A bit of background...

We've been using Gerrit + Jenkins for over a year with great success. Adding in code-review and build verification has made our developers much more accountable for what they submit into source. I setup the integration between the two for my team as our project was starting out.

Now, I want to be able to do multi-branch builds for a library that utilizes Gerrit for code-reviews. Once a CR passes with a verified build and the change makes it to source I would like a distribution build to occur (the Gerrit trigger can listen to this event).

Simple Example

I wrote a detailed and specific example of what I'm trying to do in the next section

For ease of communicating what I'm attempting to do I'll refer to Project A and Library B. Both are in Gerrit for CR and build verification. This gives 2 Gerrit triggered builds plus nightly builds for each branch that we're distributing.

Library B is consumed by Project A (through bower). When a user submits a change to the library project the Gerrit trigger picks this up and Jenkins builds the change. Once the change has been reviewed and submitted the dist build is manually kicked off. This build then updates the dist within the package. This will get picked up on the next build of Project A (or when a user manually updates bower).

A more detailed example

We've created a library which is a consumable set of common styles and JavaScript which can be used across our organization's different web application projects. We attempted to best create the library as many of the bower.io packages with which most people are familiar (ours mimics Bootstrap). The library's git branch layout is designed to mimic gitflow; the develop branch is always the next release, etc.

The library has a src/ folder which contains all the base code, etc. The bower.json file points to a dist/ folder which contains the compiled, minified, etc. files. It is through this setup that we consume the package in our web applications.

Using Gerrit we review all the submissions from our teams that come in for this project. This is fairly easy. The Jenkins with Gerrit-Trigger gets notified of the new change and builds the patch set. We tell developers to not submit changes in the dist/ folder as it makes a merge nightmare, but files are there so that each consumer of the library does not have to make the compiled output.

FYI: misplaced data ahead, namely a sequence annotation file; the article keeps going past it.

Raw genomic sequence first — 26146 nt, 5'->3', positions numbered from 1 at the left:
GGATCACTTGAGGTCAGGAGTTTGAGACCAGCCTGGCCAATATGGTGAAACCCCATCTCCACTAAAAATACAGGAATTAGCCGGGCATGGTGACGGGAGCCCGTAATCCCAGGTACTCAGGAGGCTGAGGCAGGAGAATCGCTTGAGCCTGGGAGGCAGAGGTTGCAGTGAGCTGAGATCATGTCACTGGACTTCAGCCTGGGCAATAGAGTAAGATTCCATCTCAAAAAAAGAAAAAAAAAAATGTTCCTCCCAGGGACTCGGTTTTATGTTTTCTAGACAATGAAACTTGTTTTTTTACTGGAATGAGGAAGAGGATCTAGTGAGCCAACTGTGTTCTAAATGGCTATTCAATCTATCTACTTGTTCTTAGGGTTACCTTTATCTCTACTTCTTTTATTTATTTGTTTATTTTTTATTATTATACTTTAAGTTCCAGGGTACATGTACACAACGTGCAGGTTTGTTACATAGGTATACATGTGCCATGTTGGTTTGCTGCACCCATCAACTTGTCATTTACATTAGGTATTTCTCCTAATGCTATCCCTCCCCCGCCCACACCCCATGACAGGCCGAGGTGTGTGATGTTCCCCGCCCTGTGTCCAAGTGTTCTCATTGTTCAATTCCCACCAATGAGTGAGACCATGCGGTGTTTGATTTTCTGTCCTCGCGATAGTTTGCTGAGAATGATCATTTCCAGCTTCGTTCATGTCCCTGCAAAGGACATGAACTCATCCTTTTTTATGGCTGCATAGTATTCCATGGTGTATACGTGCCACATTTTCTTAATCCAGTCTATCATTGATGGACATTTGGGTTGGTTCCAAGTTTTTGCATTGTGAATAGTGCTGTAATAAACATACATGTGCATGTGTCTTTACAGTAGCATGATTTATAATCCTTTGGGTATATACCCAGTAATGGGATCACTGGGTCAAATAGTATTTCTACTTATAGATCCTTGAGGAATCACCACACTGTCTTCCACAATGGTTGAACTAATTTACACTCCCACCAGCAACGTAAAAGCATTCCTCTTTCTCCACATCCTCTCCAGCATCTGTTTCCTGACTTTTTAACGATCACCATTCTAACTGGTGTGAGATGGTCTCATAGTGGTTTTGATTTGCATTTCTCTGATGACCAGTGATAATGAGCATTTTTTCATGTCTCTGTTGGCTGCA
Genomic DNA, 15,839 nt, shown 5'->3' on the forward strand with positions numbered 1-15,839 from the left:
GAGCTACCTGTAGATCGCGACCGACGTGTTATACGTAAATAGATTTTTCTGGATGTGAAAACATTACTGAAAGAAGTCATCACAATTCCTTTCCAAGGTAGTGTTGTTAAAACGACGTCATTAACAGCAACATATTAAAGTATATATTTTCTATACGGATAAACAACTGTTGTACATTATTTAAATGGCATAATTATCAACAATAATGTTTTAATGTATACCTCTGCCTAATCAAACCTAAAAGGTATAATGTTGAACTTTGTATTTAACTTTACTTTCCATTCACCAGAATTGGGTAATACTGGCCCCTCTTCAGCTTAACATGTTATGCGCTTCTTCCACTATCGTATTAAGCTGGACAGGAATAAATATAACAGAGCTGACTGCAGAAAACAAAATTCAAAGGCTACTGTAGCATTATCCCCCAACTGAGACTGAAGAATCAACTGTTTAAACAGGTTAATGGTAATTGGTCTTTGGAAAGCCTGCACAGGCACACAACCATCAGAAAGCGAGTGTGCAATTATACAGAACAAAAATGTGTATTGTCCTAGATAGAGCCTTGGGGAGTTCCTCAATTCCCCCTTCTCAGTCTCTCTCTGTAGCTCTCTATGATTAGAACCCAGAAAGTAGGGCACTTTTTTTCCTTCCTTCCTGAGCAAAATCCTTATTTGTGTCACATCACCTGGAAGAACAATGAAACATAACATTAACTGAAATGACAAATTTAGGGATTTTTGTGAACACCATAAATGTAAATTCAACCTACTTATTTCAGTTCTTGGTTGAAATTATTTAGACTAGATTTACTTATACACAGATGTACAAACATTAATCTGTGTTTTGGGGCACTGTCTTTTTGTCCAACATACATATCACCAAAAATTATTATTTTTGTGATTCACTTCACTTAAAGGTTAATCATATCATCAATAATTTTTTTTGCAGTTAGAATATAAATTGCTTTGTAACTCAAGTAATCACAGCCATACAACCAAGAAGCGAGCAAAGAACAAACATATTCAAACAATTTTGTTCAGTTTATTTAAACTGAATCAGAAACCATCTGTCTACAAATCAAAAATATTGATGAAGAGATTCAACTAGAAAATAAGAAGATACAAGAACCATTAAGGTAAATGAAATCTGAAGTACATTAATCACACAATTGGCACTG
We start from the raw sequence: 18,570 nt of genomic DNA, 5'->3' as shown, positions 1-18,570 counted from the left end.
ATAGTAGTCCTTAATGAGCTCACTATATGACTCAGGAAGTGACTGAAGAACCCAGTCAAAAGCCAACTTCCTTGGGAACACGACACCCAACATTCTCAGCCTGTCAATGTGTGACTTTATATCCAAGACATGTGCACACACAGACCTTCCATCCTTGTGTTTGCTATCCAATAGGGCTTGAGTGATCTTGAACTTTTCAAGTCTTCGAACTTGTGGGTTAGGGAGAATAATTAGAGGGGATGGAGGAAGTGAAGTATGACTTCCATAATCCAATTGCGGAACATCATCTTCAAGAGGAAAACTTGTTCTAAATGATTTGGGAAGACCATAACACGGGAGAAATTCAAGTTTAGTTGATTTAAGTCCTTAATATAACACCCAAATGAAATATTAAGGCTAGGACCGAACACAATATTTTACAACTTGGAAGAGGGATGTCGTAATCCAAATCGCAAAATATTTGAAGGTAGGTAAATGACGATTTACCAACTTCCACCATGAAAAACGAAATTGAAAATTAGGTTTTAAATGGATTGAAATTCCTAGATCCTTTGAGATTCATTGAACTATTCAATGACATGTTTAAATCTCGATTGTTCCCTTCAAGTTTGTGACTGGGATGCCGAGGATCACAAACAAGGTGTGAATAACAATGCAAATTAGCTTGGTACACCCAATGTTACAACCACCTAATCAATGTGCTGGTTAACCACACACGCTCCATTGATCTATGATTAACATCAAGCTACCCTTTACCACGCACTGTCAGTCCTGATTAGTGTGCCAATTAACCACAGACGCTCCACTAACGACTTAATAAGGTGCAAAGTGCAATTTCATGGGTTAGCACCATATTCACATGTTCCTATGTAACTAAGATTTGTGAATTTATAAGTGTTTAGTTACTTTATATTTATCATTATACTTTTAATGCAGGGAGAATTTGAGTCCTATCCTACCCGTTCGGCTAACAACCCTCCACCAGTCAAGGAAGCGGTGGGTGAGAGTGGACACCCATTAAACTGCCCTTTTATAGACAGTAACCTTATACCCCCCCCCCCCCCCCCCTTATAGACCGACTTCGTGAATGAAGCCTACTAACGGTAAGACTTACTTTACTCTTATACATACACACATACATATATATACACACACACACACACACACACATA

At this point hopefully there is a good high-level view of what we're doing. It may be easier now to explain the issue.

When we're doing day-to-day builds for our QA team of our main web application we do bower install. In our bower.json file we're pointing to the #develop ref. This means that the web application will use whatever is the latest in the library's dist/ folder. If a commit to the library updating the dist/ folder hasn't been done before the daily QA build for the web application then the library would effectively not be updated in that build.

This makes QA sad. They send the developer an email that closed tickets are not, in fact, ready for testing. This makes me upset because I in turn get an email from the developer asking WTF.

What I Would Like to Have Happen

  1. Define a multi-branch pipeline build for each project so that each branch does not require its own daily/nightly build job.
  2. For the library job, in addition to the pipeline being used for nightly builds, it also is kicked off whenever a patchset is submitted to source.

Specifically regarding point 2 and the above detailed example: My desire is to have the dist/ folder updated automatically in a controlled fashion without developer interaction and whenever a lead has submitted an approved patchset to source.